Have Some Home Remodel Questions...

Updated on May 04, 2012
L.K. asks from Lafayette, CA
6 answers

SO, we are thinking about redoing our kitchen and possibly adding on to our home. My question is, if you have remodeled your home, did you use an architect and designer? Or, just an architect? Were you able to save money in any way? It seems like there are so many options: kitchen designer, architect, engineer, etc. Would love to hear others experience with this...


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answers from Los Angeles on

As an interior designer I can tell you most people don't hire one. If you don't, your architect may give you direction so you can select your own finishes. Some architects like to do some interior design. If you have an eye and are willing to take the time to research products and feel confident in pulling things together, then you'll be fine. A designer will almost always make for a more coherent and put together design, but they come with a price tag. if you don't hire one, your architect will likely send you to do your owns selections where you will get decent assistance. FYI, appliances are the first hurdle in designing your kitchen, since nothing will get fine tuned until the actual ones you want to use are specified. And even to work up a rough idea your designer/ architect will want a program from you (a list of your must haves, like double ovens, built- in vs fee standing, 48" cook top vs. the standard 36"....). Shopping appliances takes a long time and much to your dismay, your architect or designer are not likely to specify them for you (except the finish) since kitchen appliances are such a personal thing.

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answers from San Francisco on

We've done "add-on" and kitchen remodels. We hired an architect for the add-on (required by SJ), and did the actual work ourselves. His work was worth every penny! The kitchen remodel did not involve major wall moving, though permits were required for the electrical and gas upgrades. As to the kitchen, the layout of the room is determined by cabinet placement. We found a place, Santa Cruz Kitchen & Bath in Saratoga, that sent someone out at no charge and with no commitment to purchase, looked at our space and a week later presented us with a design which we could take home and review. We asked for a few changes and ultimately purchased our cabinets (to be installed by them) from them. The rest of the work we did ourselves or sub contracted out. We discovered in that process, that many places specializing in kitchen remodels, complete with design kitchen showrooms, will draw up the plans and sell you a a full package on the work. You don't get to take the plans with you until you sign a contract. If you're not sure about which cabinet style goes with which granite, etc an interior decorator can be of assistance. I was pretty clear on the look I wanted so made my own choices. The gentleman working on our cabinets gave us excellent referrals for granite, stone, fixtures, etc. Seaching for the components takes time. Plan ahead, purchase everything you need and have it on your property BEFORE you begin tear out. Our kitchen took about 45 days, start to finish (15 days longer than anticipated due to a snaphew with the cabinet install). We have friends whose kitchens took months to complete because they hadn't planned ahead and totally prepared everything before starting work.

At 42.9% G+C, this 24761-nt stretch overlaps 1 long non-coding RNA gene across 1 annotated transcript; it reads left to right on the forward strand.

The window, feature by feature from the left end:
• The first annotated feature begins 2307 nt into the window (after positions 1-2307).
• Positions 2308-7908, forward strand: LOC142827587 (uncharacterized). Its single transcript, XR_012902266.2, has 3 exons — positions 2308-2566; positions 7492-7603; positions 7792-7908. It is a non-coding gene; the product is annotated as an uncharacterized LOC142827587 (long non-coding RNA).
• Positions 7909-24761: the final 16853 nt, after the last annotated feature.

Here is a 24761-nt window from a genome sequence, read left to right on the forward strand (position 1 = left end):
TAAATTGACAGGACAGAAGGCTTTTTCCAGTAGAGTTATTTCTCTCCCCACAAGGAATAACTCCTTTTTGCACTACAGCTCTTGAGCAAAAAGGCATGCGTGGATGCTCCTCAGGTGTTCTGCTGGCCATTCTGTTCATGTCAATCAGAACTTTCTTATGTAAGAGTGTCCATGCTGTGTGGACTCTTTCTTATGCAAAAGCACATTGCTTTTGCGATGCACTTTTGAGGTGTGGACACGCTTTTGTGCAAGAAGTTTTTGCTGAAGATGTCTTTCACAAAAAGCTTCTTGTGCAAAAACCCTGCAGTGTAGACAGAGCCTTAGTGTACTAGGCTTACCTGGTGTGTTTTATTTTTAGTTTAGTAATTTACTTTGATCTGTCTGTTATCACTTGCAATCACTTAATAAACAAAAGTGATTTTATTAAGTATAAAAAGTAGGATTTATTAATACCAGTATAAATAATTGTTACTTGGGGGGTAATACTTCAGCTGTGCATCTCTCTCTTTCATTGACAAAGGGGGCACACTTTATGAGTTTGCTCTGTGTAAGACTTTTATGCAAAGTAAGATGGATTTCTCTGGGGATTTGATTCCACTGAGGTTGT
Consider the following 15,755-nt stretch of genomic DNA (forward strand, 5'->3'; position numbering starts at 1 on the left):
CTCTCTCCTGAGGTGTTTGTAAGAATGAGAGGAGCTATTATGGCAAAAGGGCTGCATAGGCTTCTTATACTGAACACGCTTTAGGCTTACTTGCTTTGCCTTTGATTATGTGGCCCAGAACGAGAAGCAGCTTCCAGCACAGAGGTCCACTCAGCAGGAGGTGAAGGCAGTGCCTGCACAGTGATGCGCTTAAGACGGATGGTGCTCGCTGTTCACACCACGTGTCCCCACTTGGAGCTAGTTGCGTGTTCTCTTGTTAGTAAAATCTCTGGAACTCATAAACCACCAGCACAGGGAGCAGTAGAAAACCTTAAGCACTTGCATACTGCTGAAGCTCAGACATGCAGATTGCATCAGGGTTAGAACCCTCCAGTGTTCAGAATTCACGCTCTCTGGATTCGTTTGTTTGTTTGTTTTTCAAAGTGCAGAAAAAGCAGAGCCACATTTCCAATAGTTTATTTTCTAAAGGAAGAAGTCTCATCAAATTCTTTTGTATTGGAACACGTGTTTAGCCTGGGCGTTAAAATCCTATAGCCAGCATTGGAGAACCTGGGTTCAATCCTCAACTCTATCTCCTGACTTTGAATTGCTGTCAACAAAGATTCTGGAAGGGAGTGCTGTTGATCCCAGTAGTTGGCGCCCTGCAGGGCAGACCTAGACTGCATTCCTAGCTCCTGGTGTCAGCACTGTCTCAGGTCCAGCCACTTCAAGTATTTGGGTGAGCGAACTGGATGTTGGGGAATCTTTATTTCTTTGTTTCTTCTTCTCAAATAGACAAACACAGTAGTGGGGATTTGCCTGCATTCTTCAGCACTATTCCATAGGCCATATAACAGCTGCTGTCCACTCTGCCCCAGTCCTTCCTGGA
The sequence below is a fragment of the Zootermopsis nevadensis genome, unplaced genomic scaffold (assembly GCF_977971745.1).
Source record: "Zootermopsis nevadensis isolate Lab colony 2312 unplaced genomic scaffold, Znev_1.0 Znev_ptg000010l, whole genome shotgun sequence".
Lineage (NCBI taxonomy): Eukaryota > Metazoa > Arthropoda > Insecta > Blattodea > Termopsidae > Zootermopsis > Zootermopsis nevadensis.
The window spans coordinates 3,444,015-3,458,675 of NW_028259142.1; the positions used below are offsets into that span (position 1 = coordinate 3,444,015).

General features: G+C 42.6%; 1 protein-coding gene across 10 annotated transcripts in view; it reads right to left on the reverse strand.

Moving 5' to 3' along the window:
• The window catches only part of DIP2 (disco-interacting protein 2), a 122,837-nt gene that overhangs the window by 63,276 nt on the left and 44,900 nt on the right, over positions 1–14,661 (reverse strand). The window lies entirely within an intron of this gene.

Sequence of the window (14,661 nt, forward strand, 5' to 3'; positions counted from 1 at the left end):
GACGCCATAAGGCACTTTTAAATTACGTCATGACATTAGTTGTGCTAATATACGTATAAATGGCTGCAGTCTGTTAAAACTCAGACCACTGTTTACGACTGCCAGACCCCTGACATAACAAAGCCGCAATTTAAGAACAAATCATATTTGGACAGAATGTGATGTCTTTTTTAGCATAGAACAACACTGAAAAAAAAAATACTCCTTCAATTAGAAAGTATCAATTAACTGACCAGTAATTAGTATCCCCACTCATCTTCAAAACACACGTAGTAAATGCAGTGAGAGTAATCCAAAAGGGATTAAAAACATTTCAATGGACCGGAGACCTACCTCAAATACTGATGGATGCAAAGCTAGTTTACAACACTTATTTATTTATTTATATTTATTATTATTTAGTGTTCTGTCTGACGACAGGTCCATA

Have fun with your project!



answers from Sacramento on

I am a land use planner for a private company and I get permits for people remodeling their home, business and many other things. I also just did a major remodel on our house. It is much more expensive to hire both an architect and an engineer. If you will be doing structural changes/additions I always suggest on hiring an engineer that has designers that work out of their office. There are many engineers out there that also do really beautiful designs. They know the building codes and can also do a nice layout for your kitchen, etc. We hired a contractor to do just the "rough" construction and are finishing it ourselves to save money. It can be hard because I just want it done but we are plugging along and will be done in a year or so. A couple of tips: order windows that are not custom sizes and try to get special order items through home depot, etc. rather than specialty stores. Much cheaper!